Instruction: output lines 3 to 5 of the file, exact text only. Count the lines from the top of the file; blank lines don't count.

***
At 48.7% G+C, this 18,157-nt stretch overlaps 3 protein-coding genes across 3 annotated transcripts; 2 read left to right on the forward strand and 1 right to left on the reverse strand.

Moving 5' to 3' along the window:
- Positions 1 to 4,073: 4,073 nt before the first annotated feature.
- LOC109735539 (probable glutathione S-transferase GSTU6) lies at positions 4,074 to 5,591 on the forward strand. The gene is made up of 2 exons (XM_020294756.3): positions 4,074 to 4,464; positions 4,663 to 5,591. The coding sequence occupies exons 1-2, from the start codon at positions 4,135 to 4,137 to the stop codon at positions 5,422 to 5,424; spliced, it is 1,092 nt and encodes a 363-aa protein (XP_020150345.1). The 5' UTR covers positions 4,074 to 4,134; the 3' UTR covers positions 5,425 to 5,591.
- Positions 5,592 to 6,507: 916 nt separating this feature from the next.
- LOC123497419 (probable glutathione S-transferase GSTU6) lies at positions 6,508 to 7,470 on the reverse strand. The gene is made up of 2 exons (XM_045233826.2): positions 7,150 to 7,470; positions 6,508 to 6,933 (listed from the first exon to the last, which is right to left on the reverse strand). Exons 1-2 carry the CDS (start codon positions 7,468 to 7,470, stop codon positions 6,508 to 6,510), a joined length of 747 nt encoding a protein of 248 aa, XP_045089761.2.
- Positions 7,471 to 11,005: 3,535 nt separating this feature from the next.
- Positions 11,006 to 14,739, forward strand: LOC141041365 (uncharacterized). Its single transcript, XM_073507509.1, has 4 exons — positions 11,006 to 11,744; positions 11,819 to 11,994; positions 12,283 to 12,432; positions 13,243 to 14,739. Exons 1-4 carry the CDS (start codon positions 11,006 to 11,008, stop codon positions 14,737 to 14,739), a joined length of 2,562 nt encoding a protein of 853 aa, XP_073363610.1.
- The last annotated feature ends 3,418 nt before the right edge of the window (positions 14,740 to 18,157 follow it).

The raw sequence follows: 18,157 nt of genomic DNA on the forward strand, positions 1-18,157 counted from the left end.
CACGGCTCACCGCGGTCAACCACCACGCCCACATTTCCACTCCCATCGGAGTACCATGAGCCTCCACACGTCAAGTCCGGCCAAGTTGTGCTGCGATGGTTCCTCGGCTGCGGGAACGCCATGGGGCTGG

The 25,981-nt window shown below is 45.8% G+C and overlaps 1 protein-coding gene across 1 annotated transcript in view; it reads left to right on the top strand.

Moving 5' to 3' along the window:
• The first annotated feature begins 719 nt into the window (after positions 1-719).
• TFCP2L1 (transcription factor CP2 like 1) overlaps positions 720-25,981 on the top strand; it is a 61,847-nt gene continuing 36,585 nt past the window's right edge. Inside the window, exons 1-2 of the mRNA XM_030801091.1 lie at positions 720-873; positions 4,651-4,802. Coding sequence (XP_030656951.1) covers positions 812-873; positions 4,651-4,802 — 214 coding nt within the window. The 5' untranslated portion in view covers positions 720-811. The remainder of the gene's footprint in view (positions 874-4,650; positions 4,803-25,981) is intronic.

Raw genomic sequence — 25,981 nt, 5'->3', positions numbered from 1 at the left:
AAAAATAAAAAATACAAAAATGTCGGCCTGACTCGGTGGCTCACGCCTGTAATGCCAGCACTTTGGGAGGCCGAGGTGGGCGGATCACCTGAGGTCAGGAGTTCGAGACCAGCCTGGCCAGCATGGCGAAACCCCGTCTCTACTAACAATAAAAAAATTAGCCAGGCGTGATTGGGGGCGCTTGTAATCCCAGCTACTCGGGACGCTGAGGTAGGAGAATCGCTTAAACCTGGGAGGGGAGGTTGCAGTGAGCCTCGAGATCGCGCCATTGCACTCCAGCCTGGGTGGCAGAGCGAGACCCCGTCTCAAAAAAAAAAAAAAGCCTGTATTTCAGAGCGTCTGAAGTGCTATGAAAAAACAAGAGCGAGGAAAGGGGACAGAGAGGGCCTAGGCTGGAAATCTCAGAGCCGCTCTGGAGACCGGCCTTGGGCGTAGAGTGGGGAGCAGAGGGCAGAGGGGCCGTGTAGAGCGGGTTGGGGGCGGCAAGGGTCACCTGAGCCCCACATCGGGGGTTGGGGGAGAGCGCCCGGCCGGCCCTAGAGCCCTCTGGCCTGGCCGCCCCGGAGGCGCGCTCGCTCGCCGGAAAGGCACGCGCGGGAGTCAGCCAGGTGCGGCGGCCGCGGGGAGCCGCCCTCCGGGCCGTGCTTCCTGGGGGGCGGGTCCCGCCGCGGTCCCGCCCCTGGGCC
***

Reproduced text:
- Positions 1 to 4,073: 4,073 nt before the first annotated feature.
- LOC109735539 (probable glutathione S-transferase GSTU6) lies at positions 4,074 to 5,591 on the forward strand. The gene is made up of 2 exons (XM_020294756.3): positions 4,074 to 4,464; positions 4,663 to 5,591. The coding sequence occupies exons 1-2, from the start codon at positions 4,135 to 4,137 to the stop codon at positions 5,422 to 5,424; spliced, it is 1,092 nt and encodes a 363-aa protein (XP_020150345.1). The 5' UTR covers positions 4,074 to 4,134; the 3' UTR covers positions 5,425 to 5,591.
- Positions 5,592 to 6,507: 916 nt separating this feature from the next.